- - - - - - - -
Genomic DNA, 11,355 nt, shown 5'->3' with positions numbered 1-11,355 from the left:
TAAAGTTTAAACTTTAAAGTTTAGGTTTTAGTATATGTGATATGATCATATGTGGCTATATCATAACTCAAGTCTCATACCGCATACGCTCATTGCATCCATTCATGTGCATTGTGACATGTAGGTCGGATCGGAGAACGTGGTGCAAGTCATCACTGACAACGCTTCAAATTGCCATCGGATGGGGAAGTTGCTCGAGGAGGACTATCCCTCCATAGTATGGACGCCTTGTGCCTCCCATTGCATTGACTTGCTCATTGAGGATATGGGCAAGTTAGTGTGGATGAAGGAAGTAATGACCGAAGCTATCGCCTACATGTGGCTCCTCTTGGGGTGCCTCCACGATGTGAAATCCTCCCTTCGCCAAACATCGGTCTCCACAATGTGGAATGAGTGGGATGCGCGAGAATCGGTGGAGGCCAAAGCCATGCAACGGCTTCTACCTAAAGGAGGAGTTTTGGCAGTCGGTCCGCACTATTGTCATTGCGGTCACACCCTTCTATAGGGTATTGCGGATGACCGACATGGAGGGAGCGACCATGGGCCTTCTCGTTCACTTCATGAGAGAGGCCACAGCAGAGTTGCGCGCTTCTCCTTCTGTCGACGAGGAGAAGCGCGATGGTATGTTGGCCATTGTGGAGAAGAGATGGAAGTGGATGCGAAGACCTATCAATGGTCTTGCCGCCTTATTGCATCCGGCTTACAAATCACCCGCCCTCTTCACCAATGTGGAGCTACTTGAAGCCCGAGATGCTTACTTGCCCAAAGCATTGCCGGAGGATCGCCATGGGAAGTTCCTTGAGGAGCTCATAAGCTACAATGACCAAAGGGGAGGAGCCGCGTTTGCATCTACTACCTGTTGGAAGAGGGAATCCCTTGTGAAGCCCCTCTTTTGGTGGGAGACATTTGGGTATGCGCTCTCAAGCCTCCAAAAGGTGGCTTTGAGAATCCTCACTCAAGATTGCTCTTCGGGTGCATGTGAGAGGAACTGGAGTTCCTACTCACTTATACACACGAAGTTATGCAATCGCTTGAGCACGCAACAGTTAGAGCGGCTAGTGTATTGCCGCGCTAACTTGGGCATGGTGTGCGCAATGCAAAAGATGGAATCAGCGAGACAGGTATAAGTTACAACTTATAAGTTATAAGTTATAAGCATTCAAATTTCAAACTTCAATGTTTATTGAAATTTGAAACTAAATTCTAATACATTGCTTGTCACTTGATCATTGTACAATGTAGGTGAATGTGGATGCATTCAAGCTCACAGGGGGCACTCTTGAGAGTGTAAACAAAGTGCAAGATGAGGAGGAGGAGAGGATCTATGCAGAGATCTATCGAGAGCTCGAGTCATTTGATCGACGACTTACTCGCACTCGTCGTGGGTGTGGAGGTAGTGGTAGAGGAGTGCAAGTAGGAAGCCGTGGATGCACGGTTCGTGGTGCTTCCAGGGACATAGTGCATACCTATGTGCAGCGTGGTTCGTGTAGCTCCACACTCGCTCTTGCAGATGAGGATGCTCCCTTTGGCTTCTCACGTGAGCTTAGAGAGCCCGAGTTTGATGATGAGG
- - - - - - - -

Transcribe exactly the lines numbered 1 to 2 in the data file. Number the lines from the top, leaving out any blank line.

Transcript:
Genomic DNA, 11,355 nt, shown 5'->3' with positions numbered 1-11,355 from the left:
TAAAGTTTAAACTTTAAAGTTTAGGTTTTAGTATATGTGATATGATCATATGTGGCTATATCATAACTCAAGTCTCATACCGCATACGCTCATTGCATCCATTCATGTGCATTGTGACATGTAGGTCGGATCGGAGAACGTGGTGCAAGTCATCACTGACAACGCTTCAAATTGCCATCGGATGGGGAAGTTGCTCGAGGAGGACTATCCCTCCATAGTATGGACGCCTTGTGCCTCCCATTGCATTGACTTGCTCATTGAGGATATGGGCAAGTTAGTGTGGATGAAGGAAGTAATGACCGAAGCTATCGCCTACATGTGGCTCCTCTTGGGGTGCCTCCACGATGTGAAATCCTCCCTTCGCCAAACATCGGTCTCCACAATGTGGAATGAGTGGGATGCGCGAGAATCGGTGGAGGCCAAAGCCATGCAACGGCTTCTACCTAAAGGAGGAGTTTTGGCAGTCGGTCCGCACTATTGTCATTGCGGTCACACCCTTCTATAGGGTATTGCGGATGACCGACATGGAGGGAGCGACCATGGGCCTTCTCGTTCACTTCATGAGAGAGGCCACAGCAGAGTTGCGCGCTTCTCCTTCTGTCGACGAGGAGAAGCGCGATGGTATGTTGGCCATTGTGGAGAAGAGATGGAAGTGGATGCGAAGACCTATCAATGGTCTTGCCGCCTTATTGCATCCGGCTTACAAATCACCCGCCCTCTTCACCAATGTGGAGCTACTTGAAGCCCGAGATGCTTACTTGCCCAAAGCATTGCCGGAGGATCGCCATGGGAAGTTCCTTGAGGAGCTCATAAGCTACAATGACCAAAGGGGAGGAGCCGCGTTTGCATCTACTACCTGTTGGAAGAGGGAATCCCTTGTGAAGCCCCTCTTTTGGTGGGAGACATTTGGGTATGCGCTCTCAAGCCTCCAAAAGGTGGCTTTGAGAATCCTCACTCAAGATTGCTCTTCGGGTGCATGTGAGAGGAACTGGAGTTCCTACTCACTTATACACACGAAGTTATGCAATCGCTTGAGCACGCAACAGTTAGAGCGGCTAGTGTATTGCCGCGCTAACTTGGGCATGGTGTGCGCAATGCAAAAGATGGAATCAGCGAGACAGGTATAAGTTACAACTTATAAGTTATAAGTTATAAGCATTCAAATTTCAAACTTCAATGTTTATTGAAATTTGAAACTAAATTCTAATACATTGCTTGTCACTTGATCATTGTACAATGTAGGTGAATGTGGATGCATTCAAGCTCACAGGGGGCACTCTTGAGAGTGTAAACAAAGTGCAAGATGAGGAGGAGGAGAGGATCTATGCAGAGATCTATCGAGAGCTCGAGTCATTTGATCGACGACTTACTCGCACTCGTCGTGGGTGTGGAGGTAGTGGTAGAGGAGTGCAAGTAGGAAGCCGTGGATGCACGGTTCGTGGTGCTTCCAGGGACATAGTGCATACCTATGTGCAGCGTGGTTCGTGTAGCTCCACACTCGCTCTTGCAGATGAGGATGCTCCCTTTGGCTTCTCACGTGAGCTTAGAGAGCCCGAGTTTGATGATGAGG